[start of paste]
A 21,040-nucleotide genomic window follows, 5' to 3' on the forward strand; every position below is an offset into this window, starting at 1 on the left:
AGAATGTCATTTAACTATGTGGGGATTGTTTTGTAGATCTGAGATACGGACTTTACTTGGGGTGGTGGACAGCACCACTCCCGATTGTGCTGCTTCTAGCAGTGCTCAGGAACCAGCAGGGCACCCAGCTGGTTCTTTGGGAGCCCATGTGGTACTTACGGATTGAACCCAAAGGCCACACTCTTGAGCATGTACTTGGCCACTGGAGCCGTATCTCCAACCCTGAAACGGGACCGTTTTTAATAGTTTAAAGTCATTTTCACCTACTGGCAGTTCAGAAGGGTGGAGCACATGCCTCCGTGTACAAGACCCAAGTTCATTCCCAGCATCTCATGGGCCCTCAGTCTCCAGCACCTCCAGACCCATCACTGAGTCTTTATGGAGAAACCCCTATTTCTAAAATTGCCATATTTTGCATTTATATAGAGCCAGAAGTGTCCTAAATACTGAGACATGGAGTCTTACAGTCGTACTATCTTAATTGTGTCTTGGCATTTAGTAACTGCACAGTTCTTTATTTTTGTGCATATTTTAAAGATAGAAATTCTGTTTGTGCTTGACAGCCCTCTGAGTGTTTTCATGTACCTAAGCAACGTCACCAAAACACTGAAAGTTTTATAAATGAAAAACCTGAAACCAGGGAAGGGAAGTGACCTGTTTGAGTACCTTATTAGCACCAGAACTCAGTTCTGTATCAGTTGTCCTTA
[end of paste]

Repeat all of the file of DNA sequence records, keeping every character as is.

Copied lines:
A 21,040-nucleotide genomic window follows, 5' to 3' on the forward strand; every position below is an offset into this window, starting at 1 on the left:
AGAATGTCATTTAACTATGTGGGGATTGTTTTGTAGATCTGAGATACGGACTTTACTTGGGGTGGTGGACAGCACCACTCCCGATTGTGCTGCTTCTAGCAGTGCTCAGGAACCAGCAGGGCACCCAGCTGGTTCTTTGGGAGCCCATGTGGTACTTACGGATTGAACCCAAAGGCCACACTCTTGAGCATGTACTTGGCCACTGGAGCCGTATCTCCAACCCTGAAACGGGACCGTTTTTAATAGTTTAAAGTCATTTTCACCTACTGGCAGTTCAGAAGGGTGGAGCACATGCCTCCGTGTACAAGACCCAAGTTCATTCCCAGCATCTCATGGGCCCTCAGTCTCCAGCACCTCCAGACCCATCACTGAGTCTTTATGGAGAAACCCCTATTTCTAAAATTGCCATATTTTGCATTTATATAGAGCCAGAAGTGTCCTAAATACTGAGACATGGAGTCTTACAGTCGTACTATCTTAATTGTGTCTTGGCATTTAGTAACTGCACAGTTCTTTATTTTTGTGCATATTTTAAAGATAGAAATTCTGTTTGTGCTTGACAGCCCTCTGAGTGTTTTCATGTACCTAAGCAACGTCACCAAAACACTGAAAGTTTTATAAATGAAAAACCTGAAACCAGGGAAGGGAAGTGACCTGTTTGAGTACCTTATTAGCACCAGAACTCAGTTCTGTATCAGTTGTCCTTA